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European Union (EU)
3 October 2012
Brussels, 3 October 2012
EU approach to resilience: Learning from food crises
What is resilience?
Resilience is the ability of an individual, a household, a community, a country or a region to withstand, adapt, and quickly recover from stresses and shocks such as drought, violence, conflict or natural disaster.
One practical tool to increase resilience, especially to recurrent crises like droughts and floods, are the 'seasonal safety net' programmes, targeted at the most vulnerable households, aiming to catch them before they fall into crisis, such as a poor harvest. These safety nets commonly involve cash transfers, either unconditionally, or in exchange for work or training, to the most vulnerable people during the period of the year when their reserves of money and food are lowest.
Another proven resilience-building tool is prevention and preparation projects, designed according to cyclical risks, such as hurricanes and violent storms during the rain season, or unpredictable vulnerabilities, such as earthquakes. These projects work best when they include and are embraced by local communities.
Developing early warning systems and advancing collaboration with the insurance industry are other areas with potential for building resilience, identified in the new Communication.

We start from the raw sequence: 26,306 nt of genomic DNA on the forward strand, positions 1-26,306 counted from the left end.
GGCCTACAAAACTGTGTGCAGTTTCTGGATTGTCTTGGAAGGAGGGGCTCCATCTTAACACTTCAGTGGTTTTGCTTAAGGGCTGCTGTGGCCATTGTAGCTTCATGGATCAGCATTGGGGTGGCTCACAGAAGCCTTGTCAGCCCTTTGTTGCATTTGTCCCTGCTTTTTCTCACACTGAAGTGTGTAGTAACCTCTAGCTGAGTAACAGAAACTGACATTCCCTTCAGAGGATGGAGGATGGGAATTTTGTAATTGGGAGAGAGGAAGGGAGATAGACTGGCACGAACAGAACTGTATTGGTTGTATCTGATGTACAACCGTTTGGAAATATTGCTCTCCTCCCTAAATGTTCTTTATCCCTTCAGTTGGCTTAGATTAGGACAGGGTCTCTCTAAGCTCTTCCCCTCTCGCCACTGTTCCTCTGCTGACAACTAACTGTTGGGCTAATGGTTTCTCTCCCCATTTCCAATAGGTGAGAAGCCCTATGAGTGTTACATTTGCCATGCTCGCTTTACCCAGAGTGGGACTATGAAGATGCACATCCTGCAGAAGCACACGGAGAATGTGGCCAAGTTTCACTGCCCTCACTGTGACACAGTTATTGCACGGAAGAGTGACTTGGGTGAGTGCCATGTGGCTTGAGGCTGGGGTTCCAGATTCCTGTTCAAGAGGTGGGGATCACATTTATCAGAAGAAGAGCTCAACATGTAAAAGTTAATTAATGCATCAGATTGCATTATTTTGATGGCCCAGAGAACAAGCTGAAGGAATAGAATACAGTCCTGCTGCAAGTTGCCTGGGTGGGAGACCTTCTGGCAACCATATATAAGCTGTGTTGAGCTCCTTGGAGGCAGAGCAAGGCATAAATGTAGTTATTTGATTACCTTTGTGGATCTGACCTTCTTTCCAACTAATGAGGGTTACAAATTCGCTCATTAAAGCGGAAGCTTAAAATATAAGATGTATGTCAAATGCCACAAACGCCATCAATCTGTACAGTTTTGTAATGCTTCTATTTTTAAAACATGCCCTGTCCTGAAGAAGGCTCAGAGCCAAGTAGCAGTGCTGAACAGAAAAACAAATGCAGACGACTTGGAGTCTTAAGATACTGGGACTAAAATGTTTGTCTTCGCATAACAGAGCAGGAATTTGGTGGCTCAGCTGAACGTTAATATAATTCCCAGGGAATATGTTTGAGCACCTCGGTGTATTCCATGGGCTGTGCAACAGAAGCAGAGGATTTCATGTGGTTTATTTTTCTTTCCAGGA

What is the EU doing to build up resilience?
The Commission's new resilience communication outlines ten steps that will increase resilience and reduce the vulnerability of the world's most vulnerable people. These steps include support for the design of national resilience strategies, disaster management plans and efficient early-warning systems in disaster-prone countries, as well as putting forward innovative approaches to risk management through collaboration with the insurance industry.
Examples of humanitarian projects contributing to resilience
Around the world
Occupied Palestinian Territory
the development of settlements, coupled with evictions orders, has heightened tensions. Some settlers and their armed guards are known to harass or even attack children. It has become extremely difficult for Palestinians to obtain building permission from Israeli authorities in some places. The Commission is funding a centre that tries to help children and their parents cope with these fears and uncertainties. The centre also helps children understand they have a right to protection from violence, as well as how to solve their problems without resorting to violence, thus building their resilience to conflict.
For more information:
: "EU puts resilience at the heart of its work on fighting hunger and poverty"
Website of European Commission Humanitarian Aid and Civil Protection:
Website of Development and Cooperation – EuropeAid: